Le’Veon Bell had a bad May.Police in Hollywood, Florida told the Associated Press on Wednesday that the Jets running back had $520,000 worth of jewelry stolen from his home May 25. “This felt so good, not doing (anything) for a year and things like that,” Bell said. “I’m excited.”It was amazing, just running around and being able to trash talk and catch some balls, and just sweat in your helmet, and things we take for granted when you’re playing. To have that whole year off, and to come out here and play football again, it felt so good.” Le’Veon Bell says relationship with Jets coach Adam Gase ‘is great’ The report obtained by the Associated Press indicated that Bell returned on the day in question to find his home in disarray along with several items of jewelry missing.He also found the two women gone. The police report referred to the women as Bell’s “girlfriends,” according to the Associated Press. Related News Among the items missing were two gold chains with diamonds, a black panther pendant with black and white diamonds and a Rolex watch.Police are still investigating the matter.Bell reported to Jets camp this week and participated in practice for the first time in a year Tuesday. He had missed all of the team’s voluntary workouts over the previous few weeks. Jets’ Le’Veon Bell makes appearance at mandatory minicamp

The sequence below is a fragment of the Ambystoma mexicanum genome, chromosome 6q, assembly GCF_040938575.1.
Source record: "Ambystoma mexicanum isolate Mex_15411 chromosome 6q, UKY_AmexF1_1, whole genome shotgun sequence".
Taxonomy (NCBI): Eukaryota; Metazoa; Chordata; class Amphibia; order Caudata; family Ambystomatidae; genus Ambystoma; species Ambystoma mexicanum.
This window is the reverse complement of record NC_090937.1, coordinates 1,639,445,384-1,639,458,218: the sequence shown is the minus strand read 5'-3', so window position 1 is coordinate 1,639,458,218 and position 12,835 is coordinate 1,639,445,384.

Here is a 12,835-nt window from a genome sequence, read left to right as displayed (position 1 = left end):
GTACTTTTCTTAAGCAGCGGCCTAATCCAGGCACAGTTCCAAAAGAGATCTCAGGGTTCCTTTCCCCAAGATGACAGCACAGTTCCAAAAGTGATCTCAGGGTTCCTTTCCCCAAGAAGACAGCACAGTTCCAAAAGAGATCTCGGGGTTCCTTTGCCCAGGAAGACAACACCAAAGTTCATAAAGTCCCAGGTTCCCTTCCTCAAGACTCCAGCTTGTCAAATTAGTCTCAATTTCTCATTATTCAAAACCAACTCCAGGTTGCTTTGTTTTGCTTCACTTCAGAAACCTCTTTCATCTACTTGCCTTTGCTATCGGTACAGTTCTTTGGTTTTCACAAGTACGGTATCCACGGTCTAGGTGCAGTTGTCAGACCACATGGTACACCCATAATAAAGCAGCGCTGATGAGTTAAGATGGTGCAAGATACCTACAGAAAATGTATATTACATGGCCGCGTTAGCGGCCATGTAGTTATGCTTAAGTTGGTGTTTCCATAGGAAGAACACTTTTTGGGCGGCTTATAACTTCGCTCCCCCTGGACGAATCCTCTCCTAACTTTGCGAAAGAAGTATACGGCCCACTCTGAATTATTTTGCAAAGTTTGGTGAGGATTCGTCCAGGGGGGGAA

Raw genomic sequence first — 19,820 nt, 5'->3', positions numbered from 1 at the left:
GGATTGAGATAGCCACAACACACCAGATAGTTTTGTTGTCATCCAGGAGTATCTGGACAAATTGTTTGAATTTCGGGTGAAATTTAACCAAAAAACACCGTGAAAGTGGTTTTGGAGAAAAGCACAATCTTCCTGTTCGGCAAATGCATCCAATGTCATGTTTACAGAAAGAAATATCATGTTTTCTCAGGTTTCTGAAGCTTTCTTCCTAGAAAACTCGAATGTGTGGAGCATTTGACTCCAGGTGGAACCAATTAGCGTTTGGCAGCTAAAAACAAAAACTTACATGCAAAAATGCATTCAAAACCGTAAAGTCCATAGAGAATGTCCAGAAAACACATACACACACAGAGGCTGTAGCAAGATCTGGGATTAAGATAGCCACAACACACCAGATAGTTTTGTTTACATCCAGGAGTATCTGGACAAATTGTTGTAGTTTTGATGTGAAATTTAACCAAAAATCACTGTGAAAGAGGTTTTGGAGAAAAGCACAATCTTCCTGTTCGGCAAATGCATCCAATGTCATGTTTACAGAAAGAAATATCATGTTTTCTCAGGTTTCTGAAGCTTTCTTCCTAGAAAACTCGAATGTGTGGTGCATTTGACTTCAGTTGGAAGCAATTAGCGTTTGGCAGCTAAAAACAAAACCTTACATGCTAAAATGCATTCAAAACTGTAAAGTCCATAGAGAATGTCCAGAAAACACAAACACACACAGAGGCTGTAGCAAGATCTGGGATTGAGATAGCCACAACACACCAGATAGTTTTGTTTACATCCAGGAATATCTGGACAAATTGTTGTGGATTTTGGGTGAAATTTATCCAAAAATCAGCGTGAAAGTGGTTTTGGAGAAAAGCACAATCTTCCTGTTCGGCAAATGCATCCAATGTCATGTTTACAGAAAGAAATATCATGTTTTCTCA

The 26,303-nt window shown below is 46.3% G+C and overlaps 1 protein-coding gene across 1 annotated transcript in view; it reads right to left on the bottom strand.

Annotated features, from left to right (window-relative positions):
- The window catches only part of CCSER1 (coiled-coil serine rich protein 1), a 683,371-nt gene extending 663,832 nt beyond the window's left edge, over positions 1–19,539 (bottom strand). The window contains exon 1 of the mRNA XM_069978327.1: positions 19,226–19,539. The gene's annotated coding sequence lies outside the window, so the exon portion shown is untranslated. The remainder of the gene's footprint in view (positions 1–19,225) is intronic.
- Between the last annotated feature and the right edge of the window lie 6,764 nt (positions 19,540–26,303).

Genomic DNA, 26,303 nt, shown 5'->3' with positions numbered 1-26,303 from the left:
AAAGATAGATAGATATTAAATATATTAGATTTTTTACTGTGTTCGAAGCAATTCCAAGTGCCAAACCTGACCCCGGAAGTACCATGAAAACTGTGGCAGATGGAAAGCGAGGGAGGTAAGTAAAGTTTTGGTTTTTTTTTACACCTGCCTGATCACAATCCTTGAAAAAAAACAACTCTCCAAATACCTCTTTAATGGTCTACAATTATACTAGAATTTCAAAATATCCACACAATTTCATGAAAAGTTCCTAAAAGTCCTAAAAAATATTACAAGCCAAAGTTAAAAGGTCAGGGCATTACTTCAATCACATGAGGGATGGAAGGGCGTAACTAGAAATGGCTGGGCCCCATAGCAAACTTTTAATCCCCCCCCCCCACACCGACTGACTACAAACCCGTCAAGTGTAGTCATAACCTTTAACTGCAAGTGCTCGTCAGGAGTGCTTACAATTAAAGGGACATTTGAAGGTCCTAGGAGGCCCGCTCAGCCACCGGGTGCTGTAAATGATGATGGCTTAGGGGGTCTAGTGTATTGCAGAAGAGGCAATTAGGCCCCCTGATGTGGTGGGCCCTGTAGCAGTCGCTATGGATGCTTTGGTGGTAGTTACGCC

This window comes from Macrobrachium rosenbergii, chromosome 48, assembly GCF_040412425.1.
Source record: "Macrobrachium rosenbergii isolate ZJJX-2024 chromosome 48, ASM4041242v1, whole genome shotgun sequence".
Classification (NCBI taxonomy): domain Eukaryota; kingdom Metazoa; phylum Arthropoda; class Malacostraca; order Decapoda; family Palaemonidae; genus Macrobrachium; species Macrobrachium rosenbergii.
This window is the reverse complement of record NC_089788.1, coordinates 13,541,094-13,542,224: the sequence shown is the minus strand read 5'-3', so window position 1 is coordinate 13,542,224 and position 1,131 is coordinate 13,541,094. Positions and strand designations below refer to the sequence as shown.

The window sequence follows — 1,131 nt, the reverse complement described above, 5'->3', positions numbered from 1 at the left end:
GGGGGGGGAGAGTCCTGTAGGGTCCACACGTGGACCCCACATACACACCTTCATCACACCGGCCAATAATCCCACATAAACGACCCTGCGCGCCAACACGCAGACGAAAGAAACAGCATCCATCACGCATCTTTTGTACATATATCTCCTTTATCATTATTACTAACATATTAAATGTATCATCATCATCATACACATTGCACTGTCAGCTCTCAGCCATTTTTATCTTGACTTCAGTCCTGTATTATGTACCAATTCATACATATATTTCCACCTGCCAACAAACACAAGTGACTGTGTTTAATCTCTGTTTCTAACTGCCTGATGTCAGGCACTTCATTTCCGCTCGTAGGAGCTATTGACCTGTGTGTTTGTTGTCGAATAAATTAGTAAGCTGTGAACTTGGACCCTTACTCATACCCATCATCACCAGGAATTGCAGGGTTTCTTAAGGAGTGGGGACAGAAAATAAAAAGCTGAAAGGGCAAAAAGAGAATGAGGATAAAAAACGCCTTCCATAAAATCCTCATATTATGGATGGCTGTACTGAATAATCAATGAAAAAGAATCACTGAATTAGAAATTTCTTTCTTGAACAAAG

Ray Wilkins claims Chelsea boss Antonio Conte blundered by leaving Cesc Fabregas out of his FA Cup final side.The Blues were denied a league and cup double as they were beaten 2-1 by Arsenal at Wembley on Saturday afternoon, but Wilkins believes it could have been a different story had the Spaniard been involved from the start.Instead, Conte preferred Nemanja Matic in the central midfield role alongside N’Golo Kante and the game was past the hour mark before former Gunner Fabregas was introduced into the action.And ex-Stamford Bridge player and coach Wilkins feels the decision to bench Fabregas, who has been in brilliant form in the closing weeks of the season, cost the Premier League champions.“You saw the Italian coach come out in Conte in that he went with two holding midfielders, rather than putting in the one who could create and open up Arsenal,” Wilkins said on the Alan Brazil Sports Breakfast.“The game was crying out for Fabregas to be put on at half-time. He’s the one player who can open teams up with one pass and I would have played him.”Cesc Fabregas unhappy with FA Cup final snub and refuses to rule out summer exit